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J Immunol. 2000 Mar 15;164(6):2955-63.

CD28, Ox-40, LFA-1, and CD4 modulation of Th1/Th2 differentiation is directly dependent on the dose of antigen.

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1
Division of Immunochemistry, La Jolla Institute for Allergy and Immunology, San Diego, CA 92121, USA.

Abstract

The involvement of specific accessory/costimulatory molecules in differentiation to Th1 and Th2 phenotypes is controversial. Reports suggest that molecules such as CD4, CD28, and Ox-40 support Th2 differentiation and suppress Th1 differentiation, whereas others such as LFA-1 support Th1 responses and suppress Th2 responses. We have previously defined an in vitro model of differentiation that is absolutely dependent on the initial dose and affinity of peptide presented to a naive CD4 cell. The dose and affinity of Ag regulate autocrine production of IL-2, IL-4, and IFN-gamma, which in turn govern differentiation to Th1 and Th2 phenotypes. We have used this system to confirm that CD4, CD28, and Ox-40 interactions can promote, and LFA-1 interactions can suppress, differentiation of cells secreting the Th2 cytokines IL-5 and IL-13. However, for CD4 and LFA-1, this is only seen over a certain range of peptide doses. In addition, CD28 and Ox-40 interactions also promote Th1 differentiation. In general, agonist Abs to accessory molecules shifted the response curves for IFN-gamma, IL-5, and IL-13 to lower doses, whereas antagonist reagents resulted in similar curves shifted toward the higher doses. We conclude that ligation of cell surface accessory receptors enables low doses of Ag to promote responses normally induced only by higher doses. Individual receptors do not intrinsically regulate one cytokine phenotype or another, suggesting that differentiation is controlled by the level of expression of multiple accessory molecule pairs integrated with the number and affinity of peptide/MHC complexes.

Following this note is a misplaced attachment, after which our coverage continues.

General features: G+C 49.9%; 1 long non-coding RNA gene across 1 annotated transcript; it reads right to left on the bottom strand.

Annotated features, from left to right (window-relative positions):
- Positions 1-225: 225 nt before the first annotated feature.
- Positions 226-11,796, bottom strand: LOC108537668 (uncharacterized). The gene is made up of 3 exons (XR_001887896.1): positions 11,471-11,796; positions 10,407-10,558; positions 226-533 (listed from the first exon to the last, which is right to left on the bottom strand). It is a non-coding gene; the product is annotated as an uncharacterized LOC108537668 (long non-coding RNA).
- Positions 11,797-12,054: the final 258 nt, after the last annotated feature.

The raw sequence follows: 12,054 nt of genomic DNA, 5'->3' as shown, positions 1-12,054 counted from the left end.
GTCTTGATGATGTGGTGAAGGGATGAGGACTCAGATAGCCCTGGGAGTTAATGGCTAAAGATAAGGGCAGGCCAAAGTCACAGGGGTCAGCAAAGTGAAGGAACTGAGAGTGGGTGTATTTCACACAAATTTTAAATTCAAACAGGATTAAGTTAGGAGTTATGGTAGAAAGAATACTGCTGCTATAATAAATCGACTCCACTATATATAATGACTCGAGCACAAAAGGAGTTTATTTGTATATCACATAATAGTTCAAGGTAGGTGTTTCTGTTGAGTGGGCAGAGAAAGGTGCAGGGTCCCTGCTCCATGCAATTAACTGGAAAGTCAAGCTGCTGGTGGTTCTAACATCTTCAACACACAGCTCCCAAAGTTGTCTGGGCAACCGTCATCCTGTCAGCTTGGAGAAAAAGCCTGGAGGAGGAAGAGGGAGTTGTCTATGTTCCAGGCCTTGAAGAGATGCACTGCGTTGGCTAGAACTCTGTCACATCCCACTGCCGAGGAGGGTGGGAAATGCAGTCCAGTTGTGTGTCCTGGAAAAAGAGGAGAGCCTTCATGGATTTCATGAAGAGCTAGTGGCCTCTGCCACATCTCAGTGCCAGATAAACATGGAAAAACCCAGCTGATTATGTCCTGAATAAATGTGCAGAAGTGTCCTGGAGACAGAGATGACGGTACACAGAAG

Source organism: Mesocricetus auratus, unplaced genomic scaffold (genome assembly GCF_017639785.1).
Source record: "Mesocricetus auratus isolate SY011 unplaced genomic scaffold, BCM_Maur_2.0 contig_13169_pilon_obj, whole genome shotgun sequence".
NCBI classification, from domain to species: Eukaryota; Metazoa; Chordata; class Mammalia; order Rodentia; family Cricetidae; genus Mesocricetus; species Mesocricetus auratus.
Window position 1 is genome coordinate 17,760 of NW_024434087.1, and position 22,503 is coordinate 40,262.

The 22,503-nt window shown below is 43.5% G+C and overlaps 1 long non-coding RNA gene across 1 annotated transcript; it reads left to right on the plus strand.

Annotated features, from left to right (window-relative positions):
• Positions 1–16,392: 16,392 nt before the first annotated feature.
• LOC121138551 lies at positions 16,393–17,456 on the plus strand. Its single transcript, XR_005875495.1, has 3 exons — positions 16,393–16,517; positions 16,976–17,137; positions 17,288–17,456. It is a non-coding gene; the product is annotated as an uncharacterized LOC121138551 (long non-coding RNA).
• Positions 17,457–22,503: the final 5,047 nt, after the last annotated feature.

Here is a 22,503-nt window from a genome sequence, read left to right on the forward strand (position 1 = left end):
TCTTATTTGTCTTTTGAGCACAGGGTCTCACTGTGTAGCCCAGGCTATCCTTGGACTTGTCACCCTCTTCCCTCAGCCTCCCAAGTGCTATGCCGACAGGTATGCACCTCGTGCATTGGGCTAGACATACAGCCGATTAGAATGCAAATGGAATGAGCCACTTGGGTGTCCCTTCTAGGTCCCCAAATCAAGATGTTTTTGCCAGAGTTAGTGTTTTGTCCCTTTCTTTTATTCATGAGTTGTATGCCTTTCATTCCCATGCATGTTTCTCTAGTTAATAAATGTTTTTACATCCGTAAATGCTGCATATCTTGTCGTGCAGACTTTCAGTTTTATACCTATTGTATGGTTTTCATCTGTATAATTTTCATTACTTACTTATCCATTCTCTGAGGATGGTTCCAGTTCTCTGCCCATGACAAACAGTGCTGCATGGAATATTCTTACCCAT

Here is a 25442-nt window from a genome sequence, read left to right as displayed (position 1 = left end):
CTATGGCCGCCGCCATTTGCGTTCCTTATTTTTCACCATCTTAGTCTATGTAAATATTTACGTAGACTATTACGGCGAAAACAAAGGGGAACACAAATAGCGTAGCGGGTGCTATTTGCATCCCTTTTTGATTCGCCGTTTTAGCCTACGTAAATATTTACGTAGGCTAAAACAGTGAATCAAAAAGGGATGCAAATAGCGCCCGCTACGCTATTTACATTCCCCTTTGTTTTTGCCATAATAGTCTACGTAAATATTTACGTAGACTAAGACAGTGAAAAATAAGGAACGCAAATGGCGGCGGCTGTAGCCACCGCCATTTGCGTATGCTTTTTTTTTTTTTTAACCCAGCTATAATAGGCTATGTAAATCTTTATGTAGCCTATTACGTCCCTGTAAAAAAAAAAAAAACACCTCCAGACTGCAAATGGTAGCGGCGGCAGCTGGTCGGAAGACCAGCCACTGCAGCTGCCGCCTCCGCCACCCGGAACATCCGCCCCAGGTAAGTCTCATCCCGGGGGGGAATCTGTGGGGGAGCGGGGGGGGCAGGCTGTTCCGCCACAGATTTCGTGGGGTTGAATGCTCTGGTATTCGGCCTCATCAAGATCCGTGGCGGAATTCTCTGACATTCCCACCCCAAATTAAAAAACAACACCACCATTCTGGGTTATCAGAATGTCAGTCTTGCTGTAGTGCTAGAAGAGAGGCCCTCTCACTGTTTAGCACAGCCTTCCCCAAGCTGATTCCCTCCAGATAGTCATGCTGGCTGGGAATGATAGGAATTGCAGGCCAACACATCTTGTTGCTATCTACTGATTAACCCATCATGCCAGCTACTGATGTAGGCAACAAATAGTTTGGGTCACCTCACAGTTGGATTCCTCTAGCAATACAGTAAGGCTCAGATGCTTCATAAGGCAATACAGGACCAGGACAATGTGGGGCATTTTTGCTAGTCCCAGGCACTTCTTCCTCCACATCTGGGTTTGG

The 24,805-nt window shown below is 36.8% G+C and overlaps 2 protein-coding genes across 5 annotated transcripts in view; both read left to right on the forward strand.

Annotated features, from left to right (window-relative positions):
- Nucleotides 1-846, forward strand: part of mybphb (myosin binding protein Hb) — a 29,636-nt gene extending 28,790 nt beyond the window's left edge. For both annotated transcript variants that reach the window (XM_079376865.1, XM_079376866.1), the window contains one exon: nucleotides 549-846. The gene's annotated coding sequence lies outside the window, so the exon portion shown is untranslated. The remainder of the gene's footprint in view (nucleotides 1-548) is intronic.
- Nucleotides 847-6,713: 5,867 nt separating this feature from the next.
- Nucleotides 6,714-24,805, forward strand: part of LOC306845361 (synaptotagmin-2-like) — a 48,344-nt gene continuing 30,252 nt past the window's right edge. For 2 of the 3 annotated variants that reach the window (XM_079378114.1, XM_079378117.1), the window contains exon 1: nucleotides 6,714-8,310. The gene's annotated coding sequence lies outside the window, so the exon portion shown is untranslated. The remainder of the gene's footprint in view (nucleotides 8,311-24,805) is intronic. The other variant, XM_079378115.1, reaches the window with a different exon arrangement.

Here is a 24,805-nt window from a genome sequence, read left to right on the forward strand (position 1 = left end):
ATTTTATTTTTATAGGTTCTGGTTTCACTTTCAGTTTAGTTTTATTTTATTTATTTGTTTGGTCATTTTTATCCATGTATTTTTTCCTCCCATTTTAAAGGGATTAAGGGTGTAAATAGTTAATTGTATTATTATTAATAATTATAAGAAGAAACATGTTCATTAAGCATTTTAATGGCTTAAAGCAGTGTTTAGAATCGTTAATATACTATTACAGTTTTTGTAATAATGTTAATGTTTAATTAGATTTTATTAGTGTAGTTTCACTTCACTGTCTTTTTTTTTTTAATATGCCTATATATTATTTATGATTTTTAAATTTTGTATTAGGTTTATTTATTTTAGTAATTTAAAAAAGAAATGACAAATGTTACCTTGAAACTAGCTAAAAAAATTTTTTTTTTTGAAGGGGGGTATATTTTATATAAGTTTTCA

PMID:
10706682
[Indexed for MEDLINE]
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